The social sciences are in the midst of a revolution in access to data, as governments and private companies have accumulated vast digital records of rapidly multiplying aspects of our lives and made those records available to researchers. The accessibility and comprehensiveness of the data are unprecedented. How will the data revolution affect the study of social inequality? I argue that the speed, breadth, and low cost with which large-scale data can be acquired promise a dramatic transformation in the questions we can answer, but this promise can be undercut by size-induced blindness, the tendency to ignore important limitations amidst a source with billions of data points. The likely consequences for what we know about the social world remain unclear.

Observing the efflorescence of scholarly and public discourse about memory and commemoration since about the 1970s, historians and others have expressed concerns about “the memory boom” and “the memory industry.” Referring instead, and less negatively, to “the mnemonic turn,” this article responds to those concerns. It shows that many critiques were based on a Manichean distinction between “history” and “memory”—and between “historiography” and “memory studies”—that led to faulty predictions about the future of scholarly and public interest in memory. It makes a strong case for a robust memory studies that seeks not to displace historical truth-telling but to work alongside it to understand when, where, and how historiography might or might not be an effective response to problematic memory politics and practices.

This article examines the transdisciplinary, activist impulse in genocide scholarship by exploring several debates that have shaped and are shaping the field, along with their implications. Although the field of genocide studies certainly includes a number of scholars who are not concerned directly with the question of prevention, this article focuses on several ontological and epistemological debates regarding how genocide scholarship can contribute to prevention. The first debate concerns the question of what the field is actually studying. The second set of debates centers on how to study genocide and its prevention. These include debates on the methodological frictions that exist between focusing on the global, national, and local, as well as between a reliance on quantitative and qualitative research in the field.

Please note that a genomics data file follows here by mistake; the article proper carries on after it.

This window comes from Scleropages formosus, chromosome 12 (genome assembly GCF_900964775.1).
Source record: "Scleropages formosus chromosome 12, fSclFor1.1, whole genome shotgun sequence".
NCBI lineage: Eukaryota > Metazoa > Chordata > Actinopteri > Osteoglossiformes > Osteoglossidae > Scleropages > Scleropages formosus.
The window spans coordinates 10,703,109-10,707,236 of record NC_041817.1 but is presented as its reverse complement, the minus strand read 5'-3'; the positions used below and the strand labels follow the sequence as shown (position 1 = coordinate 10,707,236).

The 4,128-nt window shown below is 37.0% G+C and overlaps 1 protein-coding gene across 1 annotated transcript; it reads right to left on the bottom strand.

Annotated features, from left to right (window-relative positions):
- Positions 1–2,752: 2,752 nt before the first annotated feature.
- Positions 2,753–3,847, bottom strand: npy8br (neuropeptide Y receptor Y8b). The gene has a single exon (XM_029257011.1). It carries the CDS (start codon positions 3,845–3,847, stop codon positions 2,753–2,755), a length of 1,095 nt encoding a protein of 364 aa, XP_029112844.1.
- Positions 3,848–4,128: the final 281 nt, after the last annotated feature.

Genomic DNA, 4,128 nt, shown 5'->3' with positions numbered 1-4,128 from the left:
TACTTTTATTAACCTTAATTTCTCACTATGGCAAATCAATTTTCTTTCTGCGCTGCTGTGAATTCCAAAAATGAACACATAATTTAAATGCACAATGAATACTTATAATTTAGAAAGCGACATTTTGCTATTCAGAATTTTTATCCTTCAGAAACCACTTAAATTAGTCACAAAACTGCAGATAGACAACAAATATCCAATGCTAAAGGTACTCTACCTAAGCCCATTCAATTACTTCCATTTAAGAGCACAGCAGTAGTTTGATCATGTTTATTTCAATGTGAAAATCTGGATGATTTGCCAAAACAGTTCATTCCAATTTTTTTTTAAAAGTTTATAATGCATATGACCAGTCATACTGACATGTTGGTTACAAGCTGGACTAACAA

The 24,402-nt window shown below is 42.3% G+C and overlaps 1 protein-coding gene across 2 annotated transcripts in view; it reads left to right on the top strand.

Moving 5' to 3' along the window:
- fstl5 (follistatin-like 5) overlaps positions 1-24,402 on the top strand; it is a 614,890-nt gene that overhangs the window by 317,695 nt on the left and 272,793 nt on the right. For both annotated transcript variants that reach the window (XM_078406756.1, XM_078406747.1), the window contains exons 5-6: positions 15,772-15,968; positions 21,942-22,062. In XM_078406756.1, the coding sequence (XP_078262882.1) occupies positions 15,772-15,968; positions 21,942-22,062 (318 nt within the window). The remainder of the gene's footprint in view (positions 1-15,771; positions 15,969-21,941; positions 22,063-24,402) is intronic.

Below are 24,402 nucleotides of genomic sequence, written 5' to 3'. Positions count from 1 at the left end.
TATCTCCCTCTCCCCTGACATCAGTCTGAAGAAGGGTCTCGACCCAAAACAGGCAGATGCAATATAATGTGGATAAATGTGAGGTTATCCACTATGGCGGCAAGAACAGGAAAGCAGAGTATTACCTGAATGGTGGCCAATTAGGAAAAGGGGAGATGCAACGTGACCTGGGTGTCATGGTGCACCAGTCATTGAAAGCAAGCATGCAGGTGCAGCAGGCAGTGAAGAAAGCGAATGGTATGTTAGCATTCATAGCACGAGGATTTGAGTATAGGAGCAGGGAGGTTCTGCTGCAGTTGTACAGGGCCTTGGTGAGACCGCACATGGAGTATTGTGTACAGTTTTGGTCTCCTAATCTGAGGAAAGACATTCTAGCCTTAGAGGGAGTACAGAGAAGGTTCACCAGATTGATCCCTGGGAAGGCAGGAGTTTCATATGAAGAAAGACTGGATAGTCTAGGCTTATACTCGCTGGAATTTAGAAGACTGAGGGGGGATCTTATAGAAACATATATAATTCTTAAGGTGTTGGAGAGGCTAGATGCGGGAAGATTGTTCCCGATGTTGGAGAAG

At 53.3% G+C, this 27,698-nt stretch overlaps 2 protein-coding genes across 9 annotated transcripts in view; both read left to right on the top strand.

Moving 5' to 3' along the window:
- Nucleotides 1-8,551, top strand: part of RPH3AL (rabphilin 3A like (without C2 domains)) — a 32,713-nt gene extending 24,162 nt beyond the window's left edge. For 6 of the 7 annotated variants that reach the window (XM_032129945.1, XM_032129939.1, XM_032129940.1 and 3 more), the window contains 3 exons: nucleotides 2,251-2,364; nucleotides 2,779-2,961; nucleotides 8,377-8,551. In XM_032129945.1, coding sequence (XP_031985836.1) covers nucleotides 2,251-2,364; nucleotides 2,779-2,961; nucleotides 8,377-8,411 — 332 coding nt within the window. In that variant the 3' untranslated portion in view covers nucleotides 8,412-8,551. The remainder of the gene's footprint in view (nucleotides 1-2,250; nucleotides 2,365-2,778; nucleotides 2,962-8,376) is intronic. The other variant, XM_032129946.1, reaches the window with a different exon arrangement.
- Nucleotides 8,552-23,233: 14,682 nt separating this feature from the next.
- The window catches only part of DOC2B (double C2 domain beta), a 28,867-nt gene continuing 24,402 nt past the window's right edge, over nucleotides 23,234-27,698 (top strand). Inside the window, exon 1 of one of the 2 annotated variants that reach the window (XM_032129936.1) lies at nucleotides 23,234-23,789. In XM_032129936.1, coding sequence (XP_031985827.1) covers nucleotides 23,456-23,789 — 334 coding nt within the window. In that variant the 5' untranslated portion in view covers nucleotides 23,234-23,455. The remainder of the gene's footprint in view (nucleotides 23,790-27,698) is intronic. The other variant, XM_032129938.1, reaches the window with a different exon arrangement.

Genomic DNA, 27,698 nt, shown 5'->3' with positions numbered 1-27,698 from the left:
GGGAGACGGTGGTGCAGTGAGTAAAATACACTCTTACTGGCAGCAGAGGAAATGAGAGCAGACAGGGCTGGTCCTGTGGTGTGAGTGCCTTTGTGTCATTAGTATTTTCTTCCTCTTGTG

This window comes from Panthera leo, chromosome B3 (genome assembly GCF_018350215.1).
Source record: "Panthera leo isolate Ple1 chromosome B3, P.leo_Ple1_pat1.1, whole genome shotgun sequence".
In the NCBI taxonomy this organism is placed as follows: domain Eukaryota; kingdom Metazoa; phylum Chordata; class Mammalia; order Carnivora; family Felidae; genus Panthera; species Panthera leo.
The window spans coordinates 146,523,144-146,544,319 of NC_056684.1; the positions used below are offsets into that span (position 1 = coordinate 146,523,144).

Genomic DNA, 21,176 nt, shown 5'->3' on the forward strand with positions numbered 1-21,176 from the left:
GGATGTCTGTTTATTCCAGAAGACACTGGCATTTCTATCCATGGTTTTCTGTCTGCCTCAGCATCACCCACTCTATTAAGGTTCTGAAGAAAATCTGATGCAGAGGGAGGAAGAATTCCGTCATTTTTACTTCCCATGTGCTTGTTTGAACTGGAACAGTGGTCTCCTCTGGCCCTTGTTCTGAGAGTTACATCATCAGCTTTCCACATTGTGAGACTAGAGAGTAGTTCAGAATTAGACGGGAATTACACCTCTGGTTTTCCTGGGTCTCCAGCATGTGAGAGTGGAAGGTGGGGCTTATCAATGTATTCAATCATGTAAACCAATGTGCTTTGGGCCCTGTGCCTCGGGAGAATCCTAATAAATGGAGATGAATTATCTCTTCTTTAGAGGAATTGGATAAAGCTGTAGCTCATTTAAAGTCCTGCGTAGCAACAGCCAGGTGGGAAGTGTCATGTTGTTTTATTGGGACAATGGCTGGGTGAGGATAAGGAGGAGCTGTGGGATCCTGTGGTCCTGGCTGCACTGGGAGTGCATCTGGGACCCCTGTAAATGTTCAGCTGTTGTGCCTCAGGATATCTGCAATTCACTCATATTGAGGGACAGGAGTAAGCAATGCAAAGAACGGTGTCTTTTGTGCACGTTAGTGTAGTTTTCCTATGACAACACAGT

This essay explores the tensions between two positions on revolutionary subjectivity. The first confines it to the production process and the creation of value, and the second ignores the value-form as economistic Marxist orthodoxy. I consider a third position that tries to capture the reach and open-endedness of capitalism, and in the process imagine a more expansive conception of revolutionary subjectivity. Accounting for the vastness of capitalism’s reach entails thinking with and beyond the production of value—about the preconditions that make the wage-relation possible—that is the reproduction of society, broadly conceived. This not only encompasses reproductive labor but also implicates broader gender and race relations through precarity and the gig economy, as well as struggles over homes and housing, health care, and border crossing.